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Publication numberUS4163238 A
Publication typeGrant
Application numberUS 05/914,099
Publication dateJul 31, 1979
Filing dateJun 9, 1978
Priority dateJun 9, 1978
Also published asCA1111533A, CA1111533A1
Publication number05914099, 914099, US 4163238 A, US 4163238A, US-A-4163238, US4163238 A, US4163238A
InventorsLeo Esaki, Raphael Tsu
Original AssigneeThe United States Of America As Represented By The Secretary Of The Army
Export CitationBiBTeX, EndNote, RefMan
External Links: USPTO, USPTO Assignment, Espacenet
Infrared semiconductor device with superlattice region
US 4163238 A
Abstract
It is taught that infrared light can be produced by applying a voltage to a semiconductor device with a superlattice region and, further, that a population inversion can be achieved in such a device so that infrared amplification and oscillation can be produced. Methods of producing infrared radiation and of amplifying infrared radiation utilizing semiconductor devices with superlattice regions are disclosed. Also, semiconductor devices with superlattice regions for use as a laser amplifier or oscillator are taught.
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Claims(13)
What is claimed is:
1. An optical device comprising a superlattice semiconductor element, said semiconductor element including a plurality of alternating barrier and light emitting layers, said light emitting layers each having a pair of allowed states separated by an energy corresponding to a light frequency, means for applying a voltage across said superlattice semiconductor element transverse to said layers, and means for conveying light corresponding to said light frequency to said light emitting layers.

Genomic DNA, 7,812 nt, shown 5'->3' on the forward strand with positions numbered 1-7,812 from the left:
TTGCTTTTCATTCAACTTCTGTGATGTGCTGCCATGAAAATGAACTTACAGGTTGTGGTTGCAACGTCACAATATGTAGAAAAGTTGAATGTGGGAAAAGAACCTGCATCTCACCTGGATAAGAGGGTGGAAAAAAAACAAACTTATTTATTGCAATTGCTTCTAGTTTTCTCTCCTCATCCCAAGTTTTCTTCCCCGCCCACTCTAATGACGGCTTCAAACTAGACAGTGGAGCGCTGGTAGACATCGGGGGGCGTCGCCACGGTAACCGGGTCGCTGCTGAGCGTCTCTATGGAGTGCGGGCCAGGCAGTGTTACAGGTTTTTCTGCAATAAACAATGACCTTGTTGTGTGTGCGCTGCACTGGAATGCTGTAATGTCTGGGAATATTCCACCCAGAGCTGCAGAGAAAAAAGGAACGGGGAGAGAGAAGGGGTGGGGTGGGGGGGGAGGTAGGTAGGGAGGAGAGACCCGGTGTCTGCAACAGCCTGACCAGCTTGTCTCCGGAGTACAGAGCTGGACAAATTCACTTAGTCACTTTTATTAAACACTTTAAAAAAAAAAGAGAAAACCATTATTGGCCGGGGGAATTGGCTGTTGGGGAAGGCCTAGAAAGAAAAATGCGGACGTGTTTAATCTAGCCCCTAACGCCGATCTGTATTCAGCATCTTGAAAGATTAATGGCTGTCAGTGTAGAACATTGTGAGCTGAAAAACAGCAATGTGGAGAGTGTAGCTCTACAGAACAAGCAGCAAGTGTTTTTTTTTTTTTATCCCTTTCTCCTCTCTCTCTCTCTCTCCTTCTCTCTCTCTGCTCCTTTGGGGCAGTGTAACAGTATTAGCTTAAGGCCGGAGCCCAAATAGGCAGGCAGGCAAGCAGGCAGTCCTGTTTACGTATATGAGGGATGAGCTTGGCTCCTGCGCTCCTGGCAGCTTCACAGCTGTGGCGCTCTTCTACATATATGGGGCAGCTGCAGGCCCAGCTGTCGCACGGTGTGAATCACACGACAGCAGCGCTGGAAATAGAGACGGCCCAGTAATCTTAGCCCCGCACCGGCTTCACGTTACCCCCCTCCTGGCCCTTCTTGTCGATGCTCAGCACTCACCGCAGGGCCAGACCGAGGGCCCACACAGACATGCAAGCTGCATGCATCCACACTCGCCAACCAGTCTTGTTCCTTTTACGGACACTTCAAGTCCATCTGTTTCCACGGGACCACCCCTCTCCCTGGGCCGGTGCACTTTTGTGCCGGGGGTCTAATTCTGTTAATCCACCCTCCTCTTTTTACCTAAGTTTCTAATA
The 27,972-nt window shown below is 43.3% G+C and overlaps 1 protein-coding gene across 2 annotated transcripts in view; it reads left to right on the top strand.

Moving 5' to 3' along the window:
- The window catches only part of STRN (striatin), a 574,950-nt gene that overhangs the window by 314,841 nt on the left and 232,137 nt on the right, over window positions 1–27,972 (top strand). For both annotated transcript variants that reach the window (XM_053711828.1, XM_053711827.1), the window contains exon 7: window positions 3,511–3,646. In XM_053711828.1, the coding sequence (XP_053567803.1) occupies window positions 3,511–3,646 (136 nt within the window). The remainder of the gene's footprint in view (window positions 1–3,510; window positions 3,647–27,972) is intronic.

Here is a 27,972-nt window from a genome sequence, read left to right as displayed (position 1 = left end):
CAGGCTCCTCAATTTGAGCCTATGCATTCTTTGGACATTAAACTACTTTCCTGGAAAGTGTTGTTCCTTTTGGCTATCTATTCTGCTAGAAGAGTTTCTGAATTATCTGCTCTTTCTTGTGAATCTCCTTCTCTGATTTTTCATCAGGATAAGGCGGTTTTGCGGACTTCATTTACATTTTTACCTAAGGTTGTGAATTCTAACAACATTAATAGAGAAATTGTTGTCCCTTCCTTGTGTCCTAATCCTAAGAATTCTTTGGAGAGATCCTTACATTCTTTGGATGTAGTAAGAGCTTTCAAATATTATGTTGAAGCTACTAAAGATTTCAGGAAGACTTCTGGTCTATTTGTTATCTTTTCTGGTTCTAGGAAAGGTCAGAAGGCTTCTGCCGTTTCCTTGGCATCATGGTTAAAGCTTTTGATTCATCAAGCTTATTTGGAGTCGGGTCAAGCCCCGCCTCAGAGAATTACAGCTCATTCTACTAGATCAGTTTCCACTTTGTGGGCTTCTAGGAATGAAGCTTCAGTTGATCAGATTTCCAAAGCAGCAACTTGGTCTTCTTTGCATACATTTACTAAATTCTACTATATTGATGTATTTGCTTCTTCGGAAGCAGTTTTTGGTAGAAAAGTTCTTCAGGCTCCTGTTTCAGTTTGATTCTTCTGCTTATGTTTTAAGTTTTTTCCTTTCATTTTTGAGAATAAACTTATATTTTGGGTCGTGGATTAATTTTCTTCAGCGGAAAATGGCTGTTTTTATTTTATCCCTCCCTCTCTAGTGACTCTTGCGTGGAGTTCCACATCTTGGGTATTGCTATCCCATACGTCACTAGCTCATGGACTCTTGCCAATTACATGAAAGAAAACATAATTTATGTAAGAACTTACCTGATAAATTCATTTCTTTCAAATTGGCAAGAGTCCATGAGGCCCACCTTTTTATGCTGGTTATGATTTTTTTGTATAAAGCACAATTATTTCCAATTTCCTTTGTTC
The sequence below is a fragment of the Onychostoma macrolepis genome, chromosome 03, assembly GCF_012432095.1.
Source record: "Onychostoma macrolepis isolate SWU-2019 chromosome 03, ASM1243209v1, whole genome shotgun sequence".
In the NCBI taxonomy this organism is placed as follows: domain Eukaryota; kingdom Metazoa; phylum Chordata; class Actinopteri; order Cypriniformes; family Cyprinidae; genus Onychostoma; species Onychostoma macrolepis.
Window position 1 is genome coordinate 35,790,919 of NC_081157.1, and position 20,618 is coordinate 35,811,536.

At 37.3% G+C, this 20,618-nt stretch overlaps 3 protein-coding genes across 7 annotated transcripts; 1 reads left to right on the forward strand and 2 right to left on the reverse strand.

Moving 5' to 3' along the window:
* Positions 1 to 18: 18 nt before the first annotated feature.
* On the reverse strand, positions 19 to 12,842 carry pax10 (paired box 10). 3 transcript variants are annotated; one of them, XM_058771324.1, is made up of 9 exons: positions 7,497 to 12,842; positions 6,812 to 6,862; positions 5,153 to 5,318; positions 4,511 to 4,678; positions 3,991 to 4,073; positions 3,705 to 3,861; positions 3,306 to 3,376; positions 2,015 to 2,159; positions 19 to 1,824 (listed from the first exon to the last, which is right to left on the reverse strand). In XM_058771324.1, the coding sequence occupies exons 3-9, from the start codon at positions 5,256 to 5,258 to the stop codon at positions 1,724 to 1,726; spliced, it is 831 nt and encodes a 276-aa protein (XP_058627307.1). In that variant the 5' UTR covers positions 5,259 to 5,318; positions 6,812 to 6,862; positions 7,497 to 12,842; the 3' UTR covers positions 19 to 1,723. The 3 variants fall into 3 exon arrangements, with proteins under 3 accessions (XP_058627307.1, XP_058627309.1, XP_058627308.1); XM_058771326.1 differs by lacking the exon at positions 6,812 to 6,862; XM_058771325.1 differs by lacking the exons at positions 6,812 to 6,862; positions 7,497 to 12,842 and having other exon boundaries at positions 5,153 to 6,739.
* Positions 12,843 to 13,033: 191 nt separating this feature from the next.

2. An optical device according to claim 1, wherein the barrier layers are of a thickness of from 50 to 150 angstroms.
3. An optical device according to claim 2, wherein said barrier layers are composed of gallium aluminum arsenide, and said light emitting layers are composed of gallium arsenide.
4. An optical device according to claims 1, 2 or 3, wherein the thickness of the barrier layers is such that the tunneling time is faster than the upper state life time in the light emitting layers.
5. An optical device according to claim 1, wherein the said light frequency is in the infrared region.
6. An optical device according to claim 1, wherein the said light frequency is in the infrared region.
7. An optical device according to claim 6, wherein the said applied voltage is at least 10 volts per cm2 .
8. An optical device according to claim 6 or 7, wherein the optical device is an amplifier.